Carne v. Worthington
Facts: A trustor of a revocable living trust in which the trustor is the sole trustee transfers title to a property into the trust by way of a recorded deed. The trustor then creates a second trust agreement which states “I transfer to my trustee the property listed in Schedule A, attached to this agreement.” The agreement does not reference the trustor’s role as trustee of the first trust and no deed conveying the property from the first trust to the second trust is entered into. The trustor dies.
Claim: The successor trustee to the second trust seeks to confirm title to the property as vested in the second trust, claiming the property was conveyed from the first trust upon the creation of the second trust agreement since the “I transfer” statement by the trustor in the agreement conveys title to the property into the second trust.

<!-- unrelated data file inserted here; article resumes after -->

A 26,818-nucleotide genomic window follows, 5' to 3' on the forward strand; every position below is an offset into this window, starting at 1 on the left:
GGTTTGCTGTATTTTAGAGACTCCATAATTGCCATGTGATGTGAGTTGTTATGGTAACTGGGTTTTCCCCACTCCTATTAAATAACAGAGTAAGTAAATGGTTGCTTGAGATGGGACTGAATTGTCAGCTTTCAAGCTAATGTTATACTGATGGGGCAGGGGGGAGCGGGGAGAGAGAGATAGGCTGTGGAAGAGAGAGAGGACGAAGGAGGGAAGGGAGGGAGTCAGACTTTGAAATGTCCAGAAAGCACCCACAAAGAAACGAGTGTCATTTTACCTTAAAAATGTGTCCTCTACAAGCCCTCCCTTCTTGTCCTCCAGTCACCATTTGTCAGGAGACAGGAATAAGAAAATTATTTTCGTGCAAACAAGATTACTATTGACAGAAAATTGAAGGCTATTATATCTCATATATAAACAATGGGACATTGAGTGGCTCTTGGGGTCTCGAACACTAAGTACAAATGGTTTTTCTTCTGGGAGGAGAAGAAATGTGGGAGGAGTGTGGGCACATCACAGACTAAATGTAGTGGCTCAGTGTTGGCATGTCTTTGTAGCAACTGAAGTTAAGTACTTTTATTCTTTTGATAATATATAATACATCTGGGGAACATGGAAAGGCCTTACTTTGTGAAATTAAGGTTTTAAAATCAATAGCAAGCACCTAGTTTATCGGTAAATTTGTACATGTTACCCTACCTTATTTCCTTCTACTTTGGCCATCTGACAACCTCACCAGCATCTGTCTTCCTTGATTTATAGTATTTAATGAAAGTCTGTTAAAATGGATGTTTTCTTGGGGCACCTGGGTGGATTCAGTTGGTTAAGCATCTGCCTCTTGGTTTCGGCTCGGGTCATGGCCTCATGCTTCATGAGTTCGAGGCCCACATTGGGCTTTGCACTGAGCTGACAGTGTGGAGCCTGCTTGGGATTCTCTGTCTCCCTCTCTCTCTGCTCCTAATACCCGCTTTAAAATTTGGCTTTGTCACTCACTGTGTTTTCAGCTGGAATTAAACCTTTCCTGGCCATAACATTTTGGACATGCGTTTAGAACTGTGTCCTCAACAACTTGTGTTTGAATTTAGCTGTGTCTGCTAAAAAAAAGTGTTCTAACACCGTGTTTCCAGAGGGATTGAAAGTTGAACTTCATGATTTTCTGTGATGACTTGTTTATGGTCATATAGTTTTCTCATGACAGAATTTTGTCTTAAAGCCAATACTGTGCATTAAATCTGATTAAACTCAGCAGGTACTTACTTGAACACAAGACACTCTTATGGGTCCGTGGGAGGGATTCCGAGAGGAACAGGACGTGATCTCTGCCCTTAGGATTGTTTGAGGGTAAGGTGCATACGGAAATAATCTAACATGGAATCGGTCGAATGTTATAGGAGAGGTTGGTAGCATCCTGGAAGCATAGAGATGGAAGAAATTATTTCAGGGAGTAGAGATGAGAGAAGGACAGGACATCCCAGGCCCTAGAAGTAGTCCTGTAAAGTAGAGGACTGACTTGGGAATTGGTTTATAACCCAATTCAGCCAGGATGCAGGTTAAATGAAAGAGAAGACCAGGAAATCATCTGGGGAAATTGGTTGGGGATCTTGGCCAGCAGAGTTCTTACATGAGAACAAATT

Counterclaim: The successor trustee to the first trust claims the second trust does not hold title to the property since a recorded deed is needed to properly transfer the property into the second trust and without it the property remains vested in the first trust since the trustor had no authority as an individual to transfer trust property.
Holding: A California court of appeals holds the successor trustee to the second trust holds vested title to the property without the need for a recorded deed since the “I transfer” statement made in the second trust by the trustor constitutes a valid conveyance of property. [Carne v. Worthington (April 13, 2016) __CA4th__]